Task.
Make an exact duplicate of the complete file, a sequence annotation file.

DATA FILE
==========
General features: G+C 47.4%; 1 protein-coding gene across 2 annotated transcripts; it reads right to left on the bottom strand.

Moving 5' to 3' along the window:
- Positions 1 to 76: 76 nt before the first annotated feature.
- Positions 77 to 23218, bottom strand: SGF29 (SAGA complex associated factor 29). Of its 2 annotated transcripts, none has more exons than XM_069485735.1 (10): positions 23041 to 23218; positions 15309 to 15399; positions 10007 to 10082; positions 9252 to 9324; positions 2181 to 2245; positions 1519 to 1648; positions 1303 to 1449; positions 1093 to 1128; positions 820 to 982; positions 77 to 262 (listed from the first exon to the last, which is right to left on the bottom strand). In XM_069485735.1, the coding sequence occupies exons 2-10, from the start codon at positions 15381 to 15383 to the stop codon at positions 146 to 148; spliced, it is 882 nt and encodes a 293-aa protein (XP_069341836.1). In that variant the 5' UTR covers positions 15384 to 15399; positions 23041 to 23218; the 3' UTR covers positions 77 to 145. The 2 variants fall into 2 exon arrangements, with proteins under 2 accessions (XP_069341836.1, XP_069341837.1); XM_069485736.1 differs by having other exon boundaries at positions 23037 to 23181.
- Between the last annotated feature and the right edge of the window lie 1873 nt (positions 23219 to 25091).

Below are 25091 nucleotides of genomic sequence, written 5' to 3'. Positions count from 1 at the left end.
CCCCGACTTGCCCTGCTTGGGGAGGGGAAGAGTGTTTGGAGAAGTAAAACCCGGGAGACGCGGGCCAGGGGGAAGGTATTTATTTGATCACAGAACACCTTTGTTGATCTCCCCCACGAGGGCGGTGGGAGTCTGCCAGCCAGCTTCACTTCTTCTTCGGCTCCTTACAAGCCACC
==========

General features: G+C 47.4%; 1 protein-coding gene across 2 annotated transcripts; it reads right to left on the bottom strand.

Moving 5' to 3' along the window:
- Positions 1 to 76: 76 nt before the first annotated feature.
- Positions 77 to 23218, bottom strand: SGF29 (SAGA complex associated factor 29). Of its 2 annotated transcripts, none has more exons than XM_069485735.1 (10): positions 23041 to 23218; positions 15309 to 15399; positions 10007 to 10082; positions 9252 to 9324; positions 2181 to 2245; positions 1519 to 1648; positions 1303 to 1449; positions 1093 to 1128; positions 820 to 982; positions 77 to 262 (listed from the first exon to the last, which is right to left on the bottom strand). In XM_069485735.1, the coding sequence occupies exons 2-10, from the start codon at positions 15381 to 15383 to the stop codon at positions 146 to 148; spliced, it is 882 nt and encodes a 293-aa protein (XP_069341836.1). In that variant the 5' UTR covers positions 15384 to 15399; positions 23041 to 23218; the 3' UTR covers positions 77 to 145. The 2 variants fall into 2 exon arrangements, with proteins under 2 accessions (XP_069341836.1, XP_069341837.1); XM_069485736.1 differs by having other exon boundaries at positions 23037 to 23181.
- Between the last annotated feature and the right edge of the window lie 1873 nt (positions 23219 to 25091).

Below are 25091 nucleotides of genomic sequence, written 5' to 3'. Positions count from 1 at the left end.
CCCCGACTTGCCCTGCTTGGGGAGGGGAAGAGTGTTTGGAGAAGTAAAACCCGGGAGACGCGGGCCAGGGGGAAGGTATTTATTTGATCACAGAACACCTTTGTTGATCTCCCCCACGAGGGCGGTGGGAGTCTGCCAGCCAGCTTCACTTCTTCTTCGGCTCCTTACAAGCCACC